7 Days is a weekly round up of developments in pensions, normally published on Monday afternoons. We collate this information from key industry sources, such as the DWP, HMRC and TPR.
In this 7 Days
- European Commission publishes draft adequacy decision
- Government expects pension schemes to monitor human rights social risks to their investments
- Government prepares for further extension of insolvency and company law temporary easements
- PDP launches call for input from data providers on identity standard
- PPI publishes report on “Engaging with ESG”
- Supreme Court rules Uber drivers are workers under Employment Rights Act 1996
- TPR blogs on Pension Schemes Act powers and climate change strategy
- TPR reports rising enforcement activity
Over the past months, the European Commission (“EC”) has assessed the UK’s law and practice on personal data protection and on 19 February 2021 it published two draft UK adequacy decisions which, if adopted, will allow for continued free flow of personal data from the EU into the UK. As well as its decision under the General Data Protection Regulation, the EC also published another draft decision for personal data related to law enforcement.
The publication of these draft adequacy decisions is the beginning of a process towards their adoption. The decisions are now with the European Data Protection Board (“EDPB”) who will deliver an opinion to the EC and representatives from the EU member states.
During this process, UK businesses and public authorities will continue to be able to receive data from the EU under the adequacy bridge agreed in the EU-UK Trade and Co-operation Agreement (see 7 Days).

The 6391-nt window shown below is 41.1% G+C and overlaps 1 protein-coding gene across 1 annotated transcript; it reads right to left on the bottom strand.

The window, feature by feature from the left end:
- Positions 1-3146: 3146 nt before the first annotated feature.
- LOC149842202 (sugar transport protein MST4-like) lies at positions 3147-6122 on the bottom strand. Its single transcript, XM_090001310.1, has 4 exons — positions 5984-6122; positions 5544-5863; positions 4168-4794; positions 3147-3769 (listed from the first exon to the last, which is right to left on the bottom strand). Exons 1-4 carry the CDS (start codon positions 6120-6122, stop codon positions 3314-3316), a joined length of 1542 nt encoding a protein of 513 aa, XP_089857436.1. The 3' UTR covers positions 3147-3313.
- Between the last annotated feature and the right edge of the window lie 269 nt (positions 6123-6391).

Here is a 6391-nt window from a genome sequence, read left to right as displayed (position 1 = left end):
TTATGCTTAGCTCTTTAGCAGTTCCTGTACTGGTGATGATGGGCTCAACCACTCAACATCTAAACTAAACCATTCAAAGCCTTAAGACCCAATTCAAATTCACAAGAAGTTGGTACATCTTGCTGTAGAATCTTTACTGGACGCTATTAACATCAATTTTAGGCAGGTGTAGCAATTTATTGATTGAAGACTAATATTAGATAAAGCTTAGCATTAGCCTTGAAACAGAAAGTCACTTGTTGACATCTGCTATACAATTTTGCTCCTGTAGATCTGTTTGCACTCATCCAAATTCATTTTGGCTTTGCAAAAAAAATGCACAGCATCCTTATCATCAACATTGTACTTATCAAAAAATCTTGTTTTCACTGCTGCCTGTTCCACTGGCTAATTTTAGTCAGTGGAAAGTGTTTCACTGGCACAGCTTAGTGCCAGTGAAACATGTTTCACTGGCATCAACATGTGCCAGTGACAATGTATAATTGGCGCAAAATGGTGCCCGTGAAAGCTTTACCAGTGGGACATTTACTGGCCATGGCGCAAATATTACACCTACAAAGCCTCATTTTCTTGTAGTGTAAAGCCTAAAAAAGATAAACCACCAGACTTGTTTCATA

The Government has answered two parliamentary written questions on how pension funds and other institutional investors comply with the UN Guiding Principles on Business and Human Rights and how they take into account crimes against humanity and genocide as social risk factors. The answer highlights that the Government expects “institutional investors to be monitoring risks to their investments posed by breaches of international human rights law”.
Noting that some investors have not focussed on social factors as much as environmental factors, the DWP has “written to 40 large schemes to understand their current practices [and also]…intends to seek views on whether occupational pension schemes’ policies and practices on social risk factors are sufficiently robust and what the government could do to ensure that trustees are able to meet their legal obligations in this respect”.